In Charles Dickens' Great Expectations, why does Miss Havisham delight in Estella’s beauty and arrogance? this question was asked between chapter 9-15
Miss Havisham, of Great Expectations, is one of Charles Dickens’ most memorable characters. Dickens uses her character to show how a person can be so overwhelmed by disappointment and rejection that they actually end up devoting their life to it.
Estella is a beautiful, desirable young woman who is worshiped by the novel’s protagonist, Pip. Miss Havisham, in her inconsolable grief over being left at the altar as a young woman, uses Estella to get even with the world. In fact, Miss Havisham grooms Estella from a young age for this purpose. Estella’s arrogance comes from Miss Havisham’s training; she wants Estella to grow up to break hearts, to visit upon others the grief that she has endured for years. Pip is the unlucky object of Miss Havisham’s/Estella’s revenge.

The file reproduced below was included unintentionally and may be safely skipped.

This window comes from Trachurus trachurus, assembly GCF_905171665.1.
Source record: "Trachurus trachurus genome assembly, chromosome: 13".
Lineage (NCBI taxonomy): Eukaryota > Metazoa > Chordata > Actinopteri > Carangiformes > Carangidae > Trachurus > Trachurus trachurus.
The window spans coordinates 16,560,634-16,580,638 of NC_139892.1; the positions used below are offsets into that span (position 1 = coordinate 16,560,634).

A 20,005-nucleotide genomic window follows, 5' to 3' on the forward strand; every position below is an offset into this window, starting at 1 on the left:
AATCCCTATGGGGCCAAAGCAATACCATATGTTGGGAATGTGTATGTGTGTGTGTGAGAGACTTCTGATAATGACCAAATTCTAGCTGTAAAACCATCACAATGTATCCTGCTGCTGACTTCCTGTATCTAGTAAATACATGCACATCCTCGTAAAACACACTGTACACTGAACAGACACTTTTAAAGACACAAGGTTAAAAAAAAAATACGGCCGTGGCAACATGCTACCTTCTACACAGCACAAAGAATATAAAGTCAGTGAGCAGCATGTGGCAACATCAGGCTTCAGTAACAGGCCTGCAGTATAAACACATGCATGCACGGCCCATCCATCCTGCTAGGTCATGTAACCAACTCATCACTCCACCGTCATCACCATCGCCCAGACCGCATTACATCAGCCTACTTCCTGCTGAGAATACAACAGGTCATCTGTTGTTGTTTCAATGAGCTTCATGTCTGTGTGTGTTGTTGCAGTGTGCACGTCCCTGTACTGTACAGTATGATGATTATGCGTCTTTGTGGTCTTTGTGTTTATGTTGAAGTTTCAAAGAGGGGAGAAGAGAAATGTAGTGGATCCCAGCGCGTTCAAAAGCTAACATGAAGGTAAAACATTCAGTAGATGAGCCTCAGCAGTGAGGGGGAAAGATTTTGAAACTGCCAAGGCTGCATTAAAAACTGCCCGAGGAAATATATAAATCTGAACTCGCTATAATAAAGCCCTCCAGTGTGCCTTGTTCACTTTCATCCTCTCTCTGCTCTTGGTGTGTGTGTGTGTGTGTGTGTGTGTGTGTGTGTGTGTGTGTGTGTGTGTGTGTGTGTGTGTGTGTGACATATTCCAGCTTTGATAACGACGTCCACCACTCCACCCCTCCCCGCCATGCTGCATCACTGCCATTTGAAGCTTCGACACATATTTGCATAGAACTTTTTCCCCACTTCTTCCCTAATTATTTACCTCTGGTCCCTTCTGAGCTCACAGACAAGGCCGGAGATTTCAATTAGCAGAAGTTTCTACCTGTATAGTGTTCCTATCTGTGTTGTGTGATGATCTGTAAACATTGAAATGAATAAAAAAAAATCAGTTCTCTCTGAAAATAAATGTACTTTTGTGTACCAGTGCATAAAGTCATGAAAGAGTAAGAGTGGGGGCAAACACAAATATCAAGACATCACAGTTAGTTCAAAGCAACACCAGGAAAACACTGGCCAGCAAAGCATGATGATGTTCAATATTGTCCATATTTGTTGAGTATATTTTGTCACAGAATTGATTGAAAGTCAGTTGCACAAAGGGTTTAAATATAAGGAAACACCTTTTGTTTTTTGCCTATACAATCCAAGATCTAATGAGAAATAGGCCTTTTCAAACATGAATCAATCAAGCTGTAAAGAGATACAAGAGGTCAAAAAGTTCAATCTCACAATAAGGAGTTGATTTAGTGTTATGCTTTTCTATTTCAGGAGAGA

Late in the book, Miss Havisham realizes that she has done a great wrong and injured the lives of several people, when she cries out:
"Oh, What have I done! What have I done!"
Despite Miss Havisham’s realization, Estella cannot be saved from the chilling effect of her training. She will never be able to have a meaningful relationship of mutual love and respect with a man.